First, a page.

Friday, 23 November 2007

The Kiss in Christian Fellowship

Larry W. Hurtado (University of Edinburgh) has become one of my favorite biblical scholars, whose expertise is textual criticism and Christianity in the first two centuries. Nearly every page of his writings is fresh and relevant and teaches me something new.

He discusses the intimacy of the earliest Christian worship, explaining that Christians didn't meet in huge temples, but in people's homes. Even the homes of wealthier people could only accommodate 40-50 people, thus everyone had an intimacy with each other which probably exceeds what we have in today's church (excepting, of course, that which might be found in a vibrant small group).

Here is what he says about the holy kiss. Note my final comment after the quotation.

The simple exhortation to share the kiss, without any further explanation,
indicates that the gesture was quite broadly practised and familiar among the
first-century Christian groups. ...It is likely that the "holy kiss" or
"kiss of love" is to be understood as given and received in the worship
setting. Later references to the holy kiss in Christian writings of the
second and subsequent centuries consistently treat it as a liturgical action
[i.e., an act of worship], often linked specifically with the

Also, we learn that it was given mouth-to-mouth, an
exchanged kiss, expressing mutual intimacy and affection among all congregants,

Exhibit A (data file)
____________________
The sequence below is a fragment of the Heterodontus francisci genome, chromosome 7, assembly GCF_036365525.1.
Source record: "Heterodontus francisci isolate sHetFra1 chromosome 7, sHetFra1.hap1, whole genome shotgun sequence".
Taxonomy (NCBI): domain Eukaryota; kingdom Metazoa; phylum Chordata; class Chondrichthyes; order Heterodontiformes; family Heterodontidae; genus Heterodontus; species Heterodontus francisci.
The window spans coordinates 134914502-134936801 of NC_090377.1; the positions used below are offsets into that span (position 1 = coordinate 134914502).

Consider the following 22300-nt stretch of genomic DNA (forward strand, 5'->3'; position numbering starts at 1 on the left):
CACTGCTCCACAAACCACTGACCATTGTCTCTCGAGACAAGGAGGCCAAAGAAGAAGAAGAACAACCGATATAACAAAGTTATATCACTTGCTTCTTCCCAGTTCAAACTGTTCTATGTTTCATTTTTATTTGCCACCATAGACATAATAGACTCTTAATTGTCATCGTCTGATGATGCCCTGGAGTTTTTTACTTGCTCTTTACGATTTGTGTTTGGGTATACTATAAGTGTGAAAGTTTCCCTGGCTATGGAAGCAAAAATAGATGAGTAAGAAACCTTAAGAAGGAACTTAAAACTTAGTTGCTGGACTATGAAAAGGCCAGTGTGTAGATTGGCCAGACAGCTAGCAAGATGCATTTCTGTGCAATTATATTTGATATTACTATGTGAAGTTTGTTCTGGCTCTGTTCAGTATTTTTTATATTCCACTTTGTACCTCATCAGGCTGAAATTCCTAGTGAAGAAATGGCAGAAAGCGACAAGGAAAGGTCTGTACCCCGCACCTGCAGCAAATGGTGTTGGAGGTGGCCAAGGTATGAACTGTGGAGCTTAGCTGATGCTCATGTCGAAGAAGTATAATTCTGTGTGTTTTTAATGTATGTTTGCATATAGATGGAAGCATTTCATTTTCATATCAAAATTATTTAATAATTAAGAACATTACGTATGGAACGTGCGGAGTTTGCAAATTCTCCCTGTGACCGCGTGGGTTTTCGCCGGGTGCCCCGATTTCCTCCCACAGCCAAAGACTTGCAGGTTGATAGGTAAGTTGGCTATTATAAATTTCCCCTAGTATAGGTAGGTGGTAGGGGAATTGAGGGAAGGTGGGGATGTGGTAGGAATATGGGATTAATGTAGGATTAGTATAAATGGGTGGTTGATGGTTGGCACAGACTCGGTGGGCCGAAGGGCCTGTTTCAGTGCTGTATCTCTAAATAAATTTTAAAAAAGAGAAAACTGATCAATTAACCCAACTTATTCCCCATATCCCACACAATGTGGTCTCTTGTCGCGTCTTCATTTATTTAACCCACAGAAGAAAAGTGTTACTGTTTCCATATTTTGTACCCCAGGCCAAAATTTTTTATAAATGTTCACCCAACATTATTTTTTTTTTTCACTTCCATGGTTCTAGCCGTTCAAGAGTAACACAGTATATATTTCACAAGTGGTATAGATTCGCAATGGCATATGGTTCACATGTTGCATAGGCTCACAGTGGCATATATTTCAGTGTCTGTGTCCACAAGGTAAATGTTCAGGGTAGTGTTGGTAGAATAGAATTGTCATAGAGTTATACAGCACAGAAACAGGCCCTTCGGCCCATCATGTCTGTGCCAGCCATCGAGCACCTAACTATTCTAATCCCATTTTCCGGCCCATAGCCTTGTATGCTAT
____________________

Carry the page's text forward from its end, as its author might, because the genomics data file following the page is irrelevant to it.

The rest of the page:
and that for the first century or so at least, the kiss was exchanged with
members of one's own sex and the opposite sex as well.

In time,
from fears of impropriety and in efforts to abate pagan rumours of Christian
promiscuity, later church authorities sought to restrict the kissing to members
of one's own sex. Similarly motivated were rules that the holy kiss was to
be given with mouths closed and that no second kiss was permitted...! (At the
Origins of Christian Worship, 42-43).

Hurtado goes on to discuss the differences between the holy kiss of Christians and the socially accepted kiss in the Middle East.

It is not enough to say that their kiss was the same as our handshake. Today, we will shake hands with anyone and everyone, but the common kiss of the first century was more restricted. You just didn't kiss everyone.

The kiss was for intimates--one's own family and perhaps extended family. The kiss may be extended beyond this for greetings to express somewhat extraordinary honor. However, the NT kiss was different. It was shared between all the members of the fellowship, and done so as an act of worship.


Anonymous said...

Concerning the Holy Kiss, Paul would have used the Hebrew word "nashaq" OT:5401 but the Bible manuscripts came to us in Greek as we all know. The Greek word kiss does mean with the lips in that language. Nashaq means "to brush against" or “touch gently” as in Hosea 13:2 "Let the men who sacrifice kiss the calves!" NKJV .

Ezekiel 3:13 utilizes the Hebrew word nashaq as well. “I heard also the noise of the wings of the living creatures that touched one another, and the noise of the wheels over against them, and a noise of a great rushing.” NKJV

35 times in the KJV nashaq is used but specifies on the lips only once.

The Mediterranean/Near Eastern practice of this greeting survives to this day.

A holy kiss may be Biblically practiced either on the lips or the cheek and still satisfy God's intention in fellowship but to kiss on the lips is indicated only in certain cultural settings.

The brushing of the left cheek while shaking hands and placing the left arm on the Brother's shoulder combines two modes of vulnerability - signs of love and trust. All rejoice in the resulting fellowship of edification.


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